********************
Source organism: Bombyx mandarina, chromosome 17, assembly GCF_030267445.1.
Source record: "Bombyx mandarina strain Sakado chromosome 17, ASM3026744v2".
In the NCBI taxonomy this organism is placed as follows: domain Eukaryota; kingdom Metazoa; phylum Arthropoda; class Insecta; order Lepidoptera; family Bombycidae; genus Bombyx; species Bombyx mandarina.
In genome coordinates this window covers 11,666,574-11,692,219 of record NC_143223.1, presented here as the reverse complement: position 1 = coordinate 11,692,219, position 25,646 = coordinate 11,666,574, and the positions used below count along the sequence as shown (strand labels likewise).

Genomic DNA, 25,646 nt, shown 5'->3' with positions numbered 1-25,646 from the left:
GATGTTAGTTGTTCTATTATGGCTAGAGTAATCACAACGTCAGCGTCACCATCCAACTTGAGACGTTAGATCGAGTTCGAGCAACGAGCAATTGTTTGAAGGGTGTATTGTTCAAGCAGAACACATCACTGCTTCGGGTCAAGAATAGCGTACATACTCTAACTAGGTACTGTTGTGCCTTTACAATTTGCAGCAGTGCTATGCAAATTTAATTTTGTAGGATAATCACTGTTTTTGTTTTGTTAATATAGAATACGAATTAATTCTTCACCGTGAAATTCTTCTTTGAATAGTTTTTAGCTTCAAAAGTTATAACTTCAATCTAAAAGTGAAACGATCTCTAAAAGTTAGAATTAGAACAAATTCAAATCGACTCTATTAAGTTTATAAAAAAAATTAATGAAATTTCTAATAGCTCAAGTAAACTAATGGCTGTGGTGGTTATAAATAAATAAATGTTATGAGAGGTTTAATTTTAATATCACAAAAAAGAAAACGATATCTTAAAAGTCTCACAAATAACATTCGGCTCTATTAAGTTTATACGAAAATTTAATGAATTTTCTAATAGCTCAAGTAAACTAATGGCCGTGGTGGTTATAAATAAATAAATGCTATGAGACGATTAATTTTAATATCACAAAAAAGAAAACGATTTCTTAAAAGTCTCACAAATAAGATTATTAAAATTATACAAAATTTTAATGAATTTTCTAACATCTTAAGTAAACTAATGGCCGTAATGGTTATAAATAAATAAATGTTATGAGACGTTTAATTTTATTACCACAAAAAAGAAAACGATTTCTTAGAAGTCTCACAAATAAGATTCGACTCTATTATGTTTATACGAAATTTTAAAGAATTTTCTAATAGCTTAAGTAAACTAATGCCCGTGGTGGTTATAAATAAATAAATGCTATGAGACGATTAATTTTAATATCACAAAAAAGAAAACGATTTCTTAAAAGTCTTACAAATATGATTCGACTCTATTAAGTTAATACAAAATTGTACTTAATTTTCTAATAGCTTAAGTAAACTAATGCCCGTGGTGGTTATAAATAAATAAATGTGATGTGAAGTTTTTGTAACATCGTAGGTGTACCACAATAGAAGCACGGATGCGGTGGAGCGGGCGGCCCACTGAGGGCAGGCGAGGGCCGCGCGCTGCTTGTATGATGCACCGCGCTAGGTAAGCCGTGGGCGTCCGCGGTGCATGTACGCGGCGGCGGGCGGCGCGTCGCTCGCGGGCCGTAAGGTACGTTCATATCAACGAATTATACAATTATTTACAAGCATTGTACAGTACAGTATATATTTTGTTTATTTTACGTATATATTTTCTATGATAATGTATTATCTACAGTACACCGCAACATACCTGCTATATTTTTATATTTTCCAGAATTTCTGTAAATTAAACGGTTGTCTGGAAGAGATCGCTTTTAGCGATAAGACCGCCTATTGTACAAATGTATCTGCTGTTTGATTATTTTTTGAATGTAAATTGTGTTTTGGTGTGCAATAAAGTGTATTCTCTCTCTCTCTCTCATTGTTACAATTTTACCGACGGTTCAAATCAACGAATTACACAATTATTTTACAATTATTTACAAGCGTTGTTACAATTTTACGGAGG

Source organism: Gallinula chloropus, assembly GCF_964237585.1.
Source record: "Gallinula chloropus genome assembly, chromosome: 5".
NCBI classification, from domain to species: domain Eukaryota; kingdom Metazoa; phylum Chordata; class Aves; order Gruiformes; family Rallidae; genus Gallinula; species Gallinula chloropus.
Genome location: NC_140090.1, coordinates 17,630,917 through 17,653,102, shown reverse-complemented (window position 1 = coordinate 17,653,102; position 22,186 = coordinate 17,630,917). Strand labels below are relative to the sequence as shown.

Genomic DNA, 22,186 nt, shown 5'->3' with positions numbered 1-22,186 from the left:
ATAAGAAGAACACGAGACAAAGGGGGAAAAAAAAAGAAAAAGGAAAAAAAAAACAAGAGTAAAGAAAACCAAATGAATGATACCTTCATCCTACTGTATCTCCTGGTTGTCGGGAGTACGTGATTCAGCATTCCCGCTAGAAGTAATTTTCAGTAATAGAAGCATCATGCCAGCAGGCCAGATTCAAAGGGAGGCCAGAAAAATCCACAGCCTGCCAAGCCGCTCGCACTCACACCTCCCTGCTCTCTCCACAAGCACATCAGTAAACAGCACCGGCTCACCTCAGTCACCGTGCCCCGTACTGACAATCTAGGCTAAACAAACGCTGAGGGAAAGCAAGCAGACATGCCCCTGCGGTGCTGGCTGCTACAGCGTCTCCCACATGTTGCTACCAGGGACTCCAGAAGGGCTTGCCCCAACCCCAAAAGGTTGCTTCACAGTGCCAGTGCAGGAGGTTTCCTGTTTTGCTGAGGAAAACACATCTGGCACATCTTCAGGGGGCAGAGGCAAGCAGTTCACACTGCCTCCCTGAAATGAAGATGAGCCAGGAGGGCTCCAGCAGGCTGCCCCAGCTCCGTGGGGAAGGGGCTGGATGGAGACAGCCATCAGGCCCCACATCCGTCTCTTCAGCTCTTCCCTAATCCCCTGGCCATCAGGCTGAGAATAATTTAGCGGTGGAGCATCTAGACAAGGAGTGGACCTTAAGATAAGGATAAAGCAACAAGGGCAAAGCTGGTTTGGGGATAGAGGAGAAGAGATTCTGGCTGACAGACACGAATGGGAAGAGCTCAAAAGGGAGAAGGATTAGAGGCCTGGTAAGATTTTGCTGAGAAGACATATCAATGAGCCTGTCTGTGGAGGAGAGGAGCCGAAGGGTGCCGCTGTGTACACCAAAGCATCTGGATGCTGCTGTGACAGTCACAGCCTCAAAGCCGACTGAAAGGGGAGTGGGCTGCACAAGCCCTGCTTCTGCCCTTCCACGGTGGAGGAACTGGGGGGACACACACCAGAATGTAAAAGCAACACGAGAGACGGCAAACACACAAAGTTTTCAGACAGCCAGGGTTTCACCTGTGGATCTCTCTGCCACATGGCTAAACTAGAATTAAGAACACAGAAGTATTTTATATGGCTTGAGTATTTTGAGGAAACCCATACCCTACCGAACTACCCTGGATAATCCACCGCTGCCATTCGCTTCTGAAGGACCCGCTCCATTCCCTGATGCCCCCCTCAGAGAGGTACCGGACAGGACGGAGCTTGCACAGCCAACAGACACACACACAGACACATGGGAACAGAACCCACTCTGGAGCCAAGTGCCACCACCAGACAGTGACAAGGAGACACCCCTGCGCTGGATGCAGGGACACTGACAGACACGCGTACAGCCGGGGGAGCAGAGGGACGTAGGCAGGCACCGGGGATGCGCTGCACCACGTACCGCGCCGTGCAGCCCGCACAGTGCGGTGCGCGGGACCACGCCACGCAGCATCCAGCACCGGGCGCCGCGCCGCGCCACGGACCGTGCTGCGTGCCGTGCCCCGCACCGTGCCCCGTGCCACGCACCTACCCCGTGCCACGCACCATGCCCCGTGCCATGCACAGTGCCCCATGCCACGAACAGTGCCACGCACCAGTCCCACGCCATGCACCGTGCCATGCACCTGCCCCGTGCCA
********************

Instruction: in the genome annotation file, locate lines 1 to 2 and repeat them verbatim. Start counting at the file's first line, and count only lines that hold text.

Source organism: Bombyx mandarina, chromosome 17, assembly GCF_030267445.1.
Source record: "Bombyx mandarina strain Sakado chromosome 17, ASM3026744v2".